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The p-facial selectivity of carbonyl compounds has been at the core of synthetic organic chemistry for long time. The issue has been addressed by many individuals and many theoretical models have been proposed. We have proposed a very simple theoretical model which relies on the geometrical changes around the carbonyl group on coordination with a cation. This model has been successfully applied to many structural scaffolds.
The development of new reactions is another very important area of synthetic organic chemistry research as these allow the assembly of different skeletons with great ease. We have discovered a few new rearrangements and a few new reactions. Prominent among the rearrangements are: (i) 4,5-epoxy-2-oxepanone into 2,6-dioxabicyclo[3.3.0]octan-3-one which has been used by us in the syntheses of (+)-goniofufurone, (+)-7-epi-goniofufurone, (+)-goniopypyrone), Hagen's gland lactones and trans-kumausynes, (ii) azetidine into pyrrolidine in a stereospecific manner, and (iii) 3,3-dialkyl-2-silylmethylaze-tidine into 2-alkenyl-3-silylamines. In regard to the development of new reactions, we have made smart uses of small strained compounds and generated skeletons that are known to possess desirable biological effects.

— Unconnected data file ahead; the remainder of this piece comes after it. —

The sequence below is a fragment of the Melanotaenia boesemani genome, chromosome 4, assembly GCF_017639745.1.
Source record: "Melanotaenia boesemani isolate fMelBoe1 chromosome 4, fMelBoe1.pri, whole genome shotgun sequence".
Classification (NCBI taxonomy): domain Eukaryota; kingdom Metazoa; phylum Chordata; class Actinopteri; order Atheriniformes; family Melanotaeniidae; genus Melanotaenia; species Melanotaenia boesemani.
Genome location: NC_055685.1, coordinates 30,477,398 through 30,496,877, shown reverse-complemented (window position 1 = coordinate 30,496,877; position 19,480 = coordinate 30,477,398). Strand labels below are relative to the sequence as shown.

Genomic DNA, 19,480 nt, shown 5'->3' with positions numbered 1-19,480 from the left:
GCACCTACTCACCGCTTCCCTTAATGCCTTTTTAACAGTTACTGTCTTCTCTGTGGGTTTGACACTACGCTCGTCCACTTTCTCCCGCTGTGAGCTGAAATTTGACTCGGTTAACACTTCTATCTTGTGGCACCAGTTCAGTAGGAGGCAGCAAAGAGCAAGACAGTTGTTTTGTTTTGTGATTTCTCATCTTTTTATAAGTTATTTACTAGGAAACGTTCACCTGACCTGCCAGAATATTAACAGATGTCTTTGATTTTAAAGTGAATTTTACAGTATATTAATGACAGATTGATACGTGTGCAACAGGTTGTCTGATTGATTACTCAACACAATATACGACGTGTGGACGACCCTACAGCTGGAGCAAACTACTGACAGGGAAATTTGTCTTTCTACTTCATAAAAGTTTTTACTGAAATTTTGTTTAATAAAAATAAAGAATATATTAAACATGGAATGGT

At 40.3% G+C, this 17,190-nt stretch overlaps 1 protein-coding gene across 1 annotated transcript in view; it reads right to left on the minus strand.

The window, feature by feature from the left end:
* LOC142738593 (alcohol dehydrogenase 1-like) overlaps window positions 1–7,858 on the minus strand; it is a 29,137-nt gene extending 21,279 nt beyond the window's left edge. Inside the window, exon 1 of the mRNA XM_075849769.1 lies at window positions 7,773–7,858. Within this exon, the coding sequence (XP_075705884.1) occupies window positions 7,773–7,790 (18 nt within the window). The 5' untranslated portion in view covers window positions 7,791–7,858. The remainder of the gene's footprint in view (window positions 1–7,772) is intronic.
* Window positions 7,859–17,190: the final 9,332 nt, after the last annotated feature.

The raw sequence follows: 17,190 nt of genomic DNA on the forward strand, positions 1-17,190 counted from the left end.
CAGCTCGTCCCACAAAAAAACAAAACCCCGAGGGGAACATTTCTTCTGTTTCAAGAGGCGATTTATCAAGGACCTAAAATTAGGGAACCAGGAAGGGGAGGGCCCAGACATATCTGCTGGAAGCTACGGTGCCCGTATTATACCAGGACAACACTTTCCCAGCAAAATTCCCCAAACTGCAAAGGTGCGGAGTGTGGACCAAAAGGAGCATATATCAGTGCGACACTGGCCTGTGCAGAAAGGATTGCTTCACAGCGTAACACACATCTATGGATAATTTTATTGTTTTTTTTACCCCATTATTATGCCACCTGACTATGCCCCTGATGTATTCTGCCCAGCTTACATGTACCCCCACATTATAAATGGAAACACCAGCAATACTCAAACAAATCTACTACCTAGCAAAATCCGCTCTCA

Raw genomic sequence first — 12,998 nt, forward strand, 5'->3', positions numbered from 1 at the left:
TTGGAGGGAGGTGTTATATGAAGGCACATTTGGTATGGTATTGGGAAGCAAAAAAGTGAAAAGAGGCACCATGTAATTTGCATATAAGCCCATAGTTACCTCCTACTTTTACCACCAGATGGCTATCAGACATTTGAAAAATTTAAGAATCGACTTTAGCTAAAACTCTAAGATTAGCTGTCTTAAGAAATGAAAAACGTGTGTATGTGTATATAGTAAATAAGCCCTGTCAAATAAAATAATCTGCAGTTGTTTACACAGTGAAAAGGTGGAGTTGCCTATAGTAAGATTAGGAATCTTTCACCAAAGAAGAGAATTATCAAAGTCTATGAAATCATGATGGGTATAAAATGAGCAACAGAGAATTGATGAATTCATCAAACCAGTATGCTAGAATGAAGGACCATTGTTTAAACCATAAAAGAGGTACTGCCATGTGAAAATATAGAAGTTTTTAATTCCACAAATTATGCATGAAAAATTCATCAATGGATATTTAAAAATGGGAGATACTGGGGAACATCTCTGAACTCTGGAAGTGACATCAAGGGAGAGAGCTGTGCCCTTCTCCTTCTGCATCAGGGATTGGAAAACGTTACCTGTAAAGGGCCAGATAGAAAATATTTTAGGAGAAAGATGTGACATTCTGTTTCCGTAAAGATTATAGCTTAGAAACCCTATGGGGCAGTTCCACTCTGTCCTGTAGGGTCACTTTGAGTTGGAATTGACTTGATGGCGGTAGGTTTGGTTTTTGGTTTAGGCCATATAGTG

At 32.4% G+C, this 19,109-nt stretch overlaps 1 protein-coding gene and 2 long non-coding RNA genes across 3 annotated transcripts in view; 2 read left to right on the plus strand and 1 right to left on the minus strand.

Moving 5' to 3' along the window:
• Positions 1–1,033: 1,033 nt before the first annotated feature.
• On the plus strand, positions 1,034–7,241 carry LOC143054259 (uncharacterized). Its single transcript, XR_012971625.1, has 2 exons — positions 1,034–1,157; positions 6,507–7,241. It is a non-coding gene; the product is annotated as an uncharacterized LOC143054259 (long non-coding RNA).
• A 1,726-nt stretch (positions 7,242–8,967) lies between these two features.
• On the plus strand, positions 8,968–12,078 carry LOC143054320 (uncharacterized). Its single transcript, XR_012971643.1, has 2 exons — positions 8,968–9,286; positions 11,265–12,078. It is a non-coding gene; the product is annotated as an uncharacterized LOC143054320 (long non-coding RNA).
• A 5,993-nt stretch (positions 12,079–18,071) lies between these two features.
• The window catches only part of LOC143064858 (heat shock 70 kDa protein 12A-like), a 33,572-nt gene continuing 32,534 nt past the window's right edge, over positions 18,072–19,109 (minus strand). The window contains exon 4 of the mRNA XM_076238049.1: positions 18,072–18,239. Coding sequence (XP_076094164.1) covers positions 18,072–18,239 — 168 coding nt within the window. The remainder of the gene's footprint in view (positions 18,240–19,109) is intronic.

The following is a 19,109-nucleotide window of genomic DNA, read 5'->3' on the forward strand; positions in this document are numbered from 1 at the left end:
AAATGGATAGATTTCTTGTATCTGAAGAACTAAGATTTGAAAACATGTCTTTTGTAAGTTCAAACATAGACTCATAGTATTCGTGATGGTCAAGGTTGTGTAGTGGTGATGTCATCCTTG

The protocol developed for the construction of the tetrahydropyran skeleton is free from the often troubling 2-oxonia-Cope rearrangement and it thus provides an easy access to molecules like centrolobine and centrolobinetype. The protocol generating spiro-indenes from cyclopropylcarbinols may be expanded to develop optical light emitting diodes.
Our group will continue to focus on new reactions development and also the synthesis of molecules of biological interest but using only the home-grown methodologies as the key steps. Issues related to stereoselectivity arising from select structural elements will also be dealt with at theoretical levels.
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